The Guilfordian

African-American athletes recognized for their success

Senior+Kayla+Scott%2C+sprinter+for+women%E2%80%99s+track+and+field.%2F%2FPhoto+by+Abigail+Bekele%2FThe+Guilfordian
Senior Kayla Scott, sprinter for women’s track and field.//Photo by Abigail Bekele/The Guilfordian

Senior Kayla Scott, sprinter for women’s track and field.//Photo by Abigail Bekele/The Guilfordian

Abigail Bekele

Abigail Bekele

Senior Kayla Scott, sprinter for women’s track and field.//Photo by Abigail Bekele/The Guilfordian

Among the seven core values that Guilford holds is diversity, limited not only to the student body, but into athletics as well. In recognition of Black History Month, The Guilfordian will acknowledge the efforts of our African-American student-athletes and their efforts in both their academics and their respective sports.

As a Division III institution, Guilford allows student-athletes to be involved in more than just their primary sport. Senior Kayla Scott played both basketball and ran sprints for the women’s track team before switching primarily to track. She looks to former women’s track and field coach Jamie McNeair-Reese, as well as current assistant women’s track and field coach Antoinette Padilla, who are both African-American women, as leaders who inspire her.

“Coach Jamie and coach Toni have helped me mentally and physically,” said Scott. “Coach Jamie encouraged and critiqued me. She built my very first foundation for correctly running, and even cared about her athletes so much she went out of pocket and bought me new shoes because she knew I needed them, and it would help my health.

“Coach Toni helped me by improving my foundation and building a technique. She constantly addresses what can happen if I follow through with my new techniques and determination.”

Scott also highlighted the backgrounds of her coaches as inspiration to strive to be her best.

“They both help by having strong successful athletic backgrounds as hall of famers and Olympic athletes,” said Scott. “They give me hope and drive. I am more willing than I ever was before.”

Scott was a member of the 2016-17 women’s basketball team that won the Old Dominion Athletic Conference tournament and hosted a game during the Division III NCAA tournament. She also has the fourth fastest mark in the 60-meter dash for the Quakers women’s track team this season, along with the fourth and sixth fastest marks in the 200-meter dash.

Being a collegiate athlete has also provided some of our student-athletes with the opportunity to venture into other facets of the college life that will help them after graduation.

“Being a student-athlete is a constant scavenger hunt of how to maximize my opportunities,” said junior men’s basketball player Leonard McNair. “What I do in my sport, in the classroom and in preparation for my aspirations after graduation is my main focus. For me, creating unique strategies to get the most of out of all I’m involved with has been my struggle.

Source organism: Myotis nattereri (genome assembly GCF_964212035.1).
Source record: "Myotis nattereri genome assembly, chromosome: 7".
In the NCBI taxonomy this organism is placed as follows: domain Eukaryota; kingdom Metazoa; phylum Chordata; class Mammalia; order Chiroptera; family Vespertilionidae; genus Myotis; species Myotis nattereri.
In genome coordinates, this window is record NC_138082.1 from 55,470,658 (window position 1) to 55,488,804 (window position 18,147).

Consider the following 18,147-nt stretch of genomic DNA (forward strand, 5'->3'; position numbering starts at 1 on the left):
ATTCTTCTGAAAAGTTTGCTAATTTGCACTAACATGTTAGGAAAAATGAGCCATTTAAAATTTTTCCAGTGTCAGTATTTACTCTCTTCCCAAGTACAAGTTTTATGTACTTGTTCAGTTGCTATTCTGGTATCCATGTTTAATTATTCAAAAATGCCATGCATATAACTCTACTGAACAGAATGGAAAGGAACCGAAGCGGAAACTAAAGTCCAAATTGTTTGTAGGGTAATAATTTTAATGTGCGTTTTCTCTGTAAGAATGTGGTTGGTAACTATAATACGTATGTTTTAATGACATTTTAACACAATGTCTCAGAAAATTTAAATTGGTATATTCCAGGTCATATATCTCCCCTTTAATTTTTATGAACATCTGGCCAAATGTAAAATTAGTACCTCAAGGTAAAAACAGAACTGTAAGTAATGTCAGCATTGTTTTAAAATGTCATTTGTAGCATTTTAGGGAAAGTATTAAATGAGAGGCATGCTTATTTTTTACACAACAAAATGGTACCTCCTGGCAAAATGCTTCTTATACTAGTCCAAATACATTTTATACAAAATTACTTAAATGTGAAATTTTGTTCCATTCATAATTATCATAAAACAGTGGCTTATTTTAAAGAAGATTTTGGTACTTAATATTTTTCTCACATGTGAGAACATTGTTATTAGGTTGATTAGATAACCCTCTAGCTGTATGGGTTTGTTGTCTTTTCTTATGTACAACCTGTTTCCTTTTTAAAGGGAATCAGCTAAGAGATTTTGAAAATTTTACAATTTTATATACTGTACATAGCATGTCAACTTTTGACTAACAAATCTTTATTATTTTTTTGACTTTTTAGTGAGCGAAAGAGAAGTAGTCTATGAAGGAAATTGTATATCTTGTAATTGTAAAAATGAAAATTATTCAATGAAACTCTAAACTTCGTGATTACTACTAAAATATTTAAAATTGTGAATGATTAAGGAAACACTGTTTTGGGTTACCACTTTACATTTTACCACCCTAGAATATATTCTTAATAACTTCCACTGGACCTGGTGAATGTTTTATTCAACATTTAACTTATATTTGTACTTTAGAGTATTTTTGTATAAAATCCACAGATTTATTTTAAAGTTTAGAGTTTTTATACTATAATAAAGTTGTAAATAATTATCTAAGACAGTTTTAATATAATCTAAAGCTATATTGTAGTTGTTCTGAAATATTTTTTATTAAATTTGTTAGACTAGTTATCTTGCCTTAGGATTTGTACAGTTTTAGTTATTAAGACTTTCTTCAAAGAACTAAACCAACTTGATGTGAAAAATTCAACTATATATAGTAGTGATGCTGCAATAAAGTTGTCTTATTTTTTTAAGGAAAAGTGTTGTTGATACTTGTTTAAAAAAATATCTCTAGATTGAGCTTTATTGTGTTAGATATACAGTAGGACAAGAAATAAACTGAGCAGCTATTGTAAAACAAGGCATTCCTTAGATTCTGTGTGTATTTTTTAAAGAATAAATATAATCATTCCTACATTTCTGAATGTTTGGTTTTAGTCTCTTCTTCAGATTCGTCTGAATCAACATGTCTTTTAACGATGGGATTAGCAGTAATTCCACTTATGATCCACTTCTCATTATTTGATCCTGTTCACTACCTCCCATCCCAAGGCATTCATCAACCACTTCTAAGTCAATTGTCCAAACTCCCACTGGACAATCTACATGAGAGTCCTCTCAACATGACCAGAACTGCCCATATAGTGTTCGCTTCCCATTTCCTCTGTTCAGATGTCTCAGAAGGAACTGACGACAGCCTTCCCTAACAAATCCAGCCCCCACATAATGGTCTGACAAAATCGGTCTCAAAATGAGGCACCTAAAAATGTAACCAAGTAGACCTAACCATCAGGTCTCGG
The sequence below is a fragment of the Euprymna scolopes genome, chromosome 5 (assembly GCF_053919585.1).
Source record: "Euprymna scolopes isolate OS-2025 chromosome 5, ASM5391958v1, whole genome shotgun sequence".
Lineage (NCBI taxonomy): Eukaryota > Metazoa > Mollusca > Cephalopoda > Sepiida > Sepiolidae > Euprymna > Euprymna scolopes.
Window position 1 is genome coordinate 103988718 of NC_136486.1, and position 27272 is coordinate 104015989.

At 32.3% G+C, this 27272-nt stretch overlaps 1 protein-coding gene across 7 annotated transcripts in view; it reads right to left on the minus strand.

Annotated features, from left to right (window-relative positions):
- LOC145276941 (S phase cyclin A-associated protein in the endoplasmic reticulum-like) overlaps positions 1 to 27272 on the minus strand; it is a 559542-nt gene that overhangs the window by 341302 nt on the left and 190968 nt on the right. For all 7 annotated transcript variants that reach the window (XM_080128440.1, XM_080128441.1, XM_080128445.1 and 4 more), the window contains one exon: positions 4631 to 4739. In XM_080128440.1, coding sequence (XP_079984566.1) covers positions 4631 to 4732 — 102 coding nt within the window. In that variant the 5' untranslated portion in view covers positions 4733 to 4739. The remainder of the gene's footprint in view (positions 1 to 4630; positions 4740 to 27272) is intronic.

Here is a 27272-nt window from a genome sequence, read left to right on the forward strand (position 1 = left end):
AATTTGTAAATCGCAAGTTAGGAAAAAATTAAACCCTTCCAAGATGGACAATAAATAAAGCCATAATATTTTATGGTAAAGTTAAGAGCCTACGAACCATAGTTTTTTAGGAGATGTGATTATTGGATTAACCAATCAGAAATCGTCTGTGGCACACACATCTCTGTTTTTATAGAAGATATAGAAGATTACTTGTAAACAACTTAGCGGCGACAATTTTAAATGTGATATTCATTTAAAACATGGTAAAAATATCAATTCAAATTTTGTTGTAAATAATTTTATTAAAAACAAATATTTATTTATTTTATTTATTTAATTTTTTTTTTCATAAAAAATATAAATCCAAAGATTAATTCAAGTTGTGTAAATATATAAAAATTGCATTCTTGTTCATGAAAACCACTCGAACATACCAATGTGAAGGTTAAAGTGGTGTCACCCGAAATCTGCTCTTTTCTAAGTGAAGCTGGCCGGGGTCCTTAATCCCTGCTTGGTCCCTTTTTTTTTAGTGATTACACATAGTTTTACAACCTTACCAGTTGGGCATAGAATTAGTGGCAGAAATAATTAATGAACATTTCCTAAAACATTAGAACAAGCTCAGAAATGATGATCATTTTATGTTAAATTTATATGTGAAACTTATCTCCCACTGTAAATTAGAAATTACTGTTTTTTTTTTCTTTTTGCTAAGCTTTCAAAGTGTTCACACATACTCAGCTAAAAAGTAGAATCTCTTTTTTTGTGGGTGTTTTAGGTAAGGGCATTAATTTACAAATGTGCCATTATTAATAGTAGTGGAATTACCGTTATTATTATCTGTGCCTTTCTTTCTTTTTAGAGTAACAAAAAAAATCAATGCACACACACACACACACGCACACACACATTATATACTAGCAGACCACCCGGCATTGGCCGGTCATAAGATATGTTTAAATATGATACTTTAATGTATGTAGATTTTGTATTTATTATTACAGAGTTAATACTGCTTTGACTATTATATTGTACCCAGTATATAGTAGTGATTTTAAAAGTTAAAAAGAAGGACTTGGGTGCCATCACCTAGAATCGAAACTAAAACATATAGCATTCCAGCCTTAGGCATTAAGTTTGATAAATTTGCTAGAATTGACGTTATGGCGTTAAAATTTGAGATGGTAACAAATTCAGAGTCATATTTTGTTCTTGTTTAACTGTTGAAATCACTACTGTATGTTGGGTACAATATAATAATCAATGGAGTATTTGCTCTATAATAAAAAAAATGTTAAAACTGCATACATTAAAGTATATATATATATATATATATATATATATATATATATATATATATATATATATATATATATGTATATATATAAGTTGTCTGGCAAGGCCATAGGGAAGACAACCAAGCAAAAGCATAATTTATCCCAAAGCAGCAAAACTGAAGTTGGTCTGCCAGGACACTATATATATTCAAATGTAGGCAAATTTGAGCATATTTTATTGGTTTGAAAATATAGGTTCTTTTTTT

“As a Bonner scholar and entrepreneur, I’m able to gain professional development and connections in my diverse career track. Growing in my role in this program has made scheduling so important. Practices and games are relatively stable, so knowing those times allows me to fill out my schedule accordingly.”

McNair was a member of the 2016-17 team that won the ODAC crown just like their women counterparts. The men’s team made it to the second round of the Division III NCAA tournament.

Overcoming the struggle of being overwhelmed with work can be stressing mentally and physically, but McNair, as well as many other black student-athletes, has found success by embracing the challenge.

“Being proactive in this has been very beneficial and my success, semester by semester, has been heavily influenced by this,” said McNair. “Being diligent and in tune to all I’m involved in has been my secret to overcoming conflicts and things of that nature.”

Junior football player Montek Johnson finds comfort in his team as a black student-athlete.

“Being a collegiate athlete was another opportunity to play the sport I love. Being black and playing (football) gives me a chance to play with a lot of other people like me.”

Johnson was a starting wide receiver for the football team in 2017. He led the team in yards per catch, ranked second in touchdowns and third in total receiving yards. He also had the longest catch of the season for the team with a 97-yard touchdown in the team’s first game against Huntingdon College. A multisport athlete in high school who played both baseball and basketball along with football, Johnson looks to his uncle, who was a standout baseball star, as inspiration.

“My uncle inspired me, and he’s been playing baseball all his life. He had a chance to play for the Dodgers. I played a lot of baseball, too, but switched my sport to football, but I still want to piggyback off him.”

The success of our current African-American student-athletes is evident, and their success serves as a role model to younger and future collegiate athletes at Guilford College.

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